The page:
Most of the children studied by Dr William Shaw, former head of the toxicology laboratory of a major midwestern children's medical centre and now with the Great Plains Laboratory in Overland Park, Kansas, are diagnosed within the autistic spectrum. In most instances their urine organic acid analysis shows abnormal concentrations of blood sugar and a few compounds that closely resemble one of two categories of human molecules: neurotransmitters and citric acid cycle intermediaries. The citric acid cycle is the biochemical machinery in which glucose molecules are disassembled to release energy. Interference with the metabolic fire cannot only result in an inefficient energy production, but the raw materials needed for other body processes may run short. The other body process that is heavily dependent on raw materials for making new molecules is detoxification, so that blocking this cycle interferes with the body's waste disposal system.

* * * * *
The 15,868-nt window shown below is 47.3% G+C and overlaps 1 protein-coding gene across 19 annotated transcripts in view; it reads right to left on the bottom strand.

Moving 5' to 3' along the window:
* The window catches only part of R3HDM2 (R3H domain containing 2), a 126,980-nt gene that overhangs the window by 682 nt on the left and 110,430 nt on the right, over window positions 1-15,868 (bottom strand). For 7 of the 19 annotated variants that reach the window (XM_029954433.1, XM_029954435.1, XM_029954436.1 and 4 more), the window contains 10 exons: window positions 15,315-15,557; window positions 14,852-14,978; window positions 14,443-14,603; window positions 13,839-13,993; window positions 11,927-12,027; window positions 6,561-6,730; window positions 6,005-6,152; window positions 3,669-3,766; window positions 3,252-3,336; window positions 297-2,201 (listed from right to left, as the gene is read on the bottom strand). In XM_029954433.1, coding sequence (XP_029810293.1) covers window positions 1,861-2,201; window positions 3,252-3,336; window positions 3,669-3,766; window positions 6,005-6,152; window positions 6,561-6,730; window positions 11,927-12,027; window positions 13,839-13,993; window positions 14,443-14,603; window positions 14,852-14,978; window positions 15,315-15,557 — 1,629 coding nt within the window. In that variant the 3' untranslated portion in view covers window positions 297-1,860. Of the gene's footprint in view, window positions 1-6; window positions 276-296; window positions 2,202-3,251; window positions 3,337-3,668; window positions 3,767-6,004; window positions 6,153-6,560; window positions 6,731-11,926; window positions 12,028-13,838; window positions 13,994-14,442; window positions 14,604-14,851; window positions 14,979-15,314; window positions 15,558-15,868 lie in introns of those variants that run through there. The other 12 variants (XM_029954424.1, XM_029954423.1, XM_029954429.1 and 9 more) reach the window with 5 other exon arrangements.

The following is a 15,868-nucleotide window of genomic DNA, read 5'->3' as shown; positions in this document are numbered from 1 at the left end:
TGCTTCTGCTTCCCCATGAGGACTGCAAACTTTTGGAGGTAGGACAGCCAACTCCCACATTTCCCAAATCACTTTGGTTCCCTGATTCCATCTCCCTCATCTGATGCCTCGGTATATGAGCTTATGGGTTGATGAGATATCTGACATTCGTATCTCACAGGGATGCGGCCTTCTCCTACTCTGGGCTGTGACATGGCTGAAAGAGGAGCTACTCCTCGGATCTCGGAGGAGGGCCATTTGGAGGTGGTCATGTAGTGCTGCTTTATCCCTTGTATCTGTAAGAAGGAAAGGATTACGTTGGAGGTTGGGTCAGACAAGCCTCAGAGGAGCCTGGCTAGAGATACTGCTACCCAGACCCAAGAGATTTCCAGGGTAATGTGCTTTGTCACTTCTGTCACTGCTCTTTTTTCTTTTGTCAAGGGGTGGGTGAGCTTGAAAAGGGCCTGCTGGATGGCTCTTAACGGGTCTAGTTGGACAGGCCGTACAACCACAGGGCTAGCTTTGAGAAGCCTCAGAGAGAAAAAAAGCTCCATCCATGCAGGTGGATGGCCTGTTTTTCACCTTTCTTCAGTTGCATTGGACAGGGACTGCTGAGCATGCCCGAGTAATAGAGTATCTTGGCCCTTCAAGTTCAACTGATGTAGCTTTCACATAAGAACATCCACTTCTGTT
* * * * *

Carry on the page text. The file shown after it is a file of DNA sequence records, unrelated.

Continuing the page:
One of the compounds that Dr Shaw kept turning up is called 3-oxoglutaric acid. It is a very close look alike to 2-oxoglutaric acid (also called alpha keto glutarate or AKG). The two molecules resemble each other so closely that one could be easily mistaken for the other, and indeed that is what happens in these children. This is highly significant, because of all the multi use molecules in the body, AKG is everywhere helping to rearrange, build and take molecules apart.Dr Shaw's work shows that some individuals, particularly children with autism, have very large amounts of di-hydroxyphenylpropionic acid in their urine and that this molecule is made by certain bacteria in the intestine. This look alike to a neurotransmitter is just one example of the way that intestinal germs, not properly detoxified, can produce molecules that resemble our own and can wreak havoc.